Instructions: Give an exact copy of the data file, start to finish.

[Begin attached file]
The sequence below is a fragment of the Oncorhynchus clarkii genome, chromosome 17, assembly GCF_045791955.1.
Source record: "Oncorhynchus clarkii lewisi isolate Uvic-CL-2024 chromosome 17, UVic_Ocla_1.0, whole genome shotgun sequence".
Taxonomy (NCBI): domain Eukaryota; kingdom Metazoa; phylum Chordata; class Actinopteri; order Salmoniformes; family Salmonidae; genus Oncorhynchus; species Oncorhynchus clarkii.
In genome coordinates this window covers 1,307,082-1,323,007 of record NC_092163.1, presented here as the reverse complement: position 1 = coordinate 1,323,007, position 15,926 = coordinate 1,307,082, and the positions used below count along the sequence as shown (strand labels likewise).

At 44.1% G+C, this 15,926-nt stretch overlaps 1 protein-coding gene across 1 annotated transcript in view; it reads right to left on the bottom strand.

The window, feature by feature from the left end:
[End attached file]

The sequence below is a fragment of the Oncorhynchus clarkii genome, chromosome 17, assembly GCF_045791955.1.
Source record: "Oncorhynchus clarkii lewisi isolate Uvic-CL-2024 chromosome 17, UVic_Ocla_1.0, whole genome shotgun sequence".
Taxonomy (NCBI): domain Eukaryota; kingdom Metazoa; phylum Chordata; class Actinopteri; order Salmoniformes; family Salmonidae; genus Oncorhynchus; species Oncorhynchus clarkii.
In genome coordinates this window covers 1,307,082-1,323,007 of record NC_092163.1, presented here as the reverse complement: position 1 = coordinate 1,323,007, position 15,926 = coordinate 1,307,082, and the positions used below count along the sequence as shown (strand labels likewise).

At 44.1% G+C, this 15,926-nt stretch overlaps 1 protein-coding gene across 1 annotated transcript in view; it reads right to left on the bottom strand.

The window, feature by feature from the left end: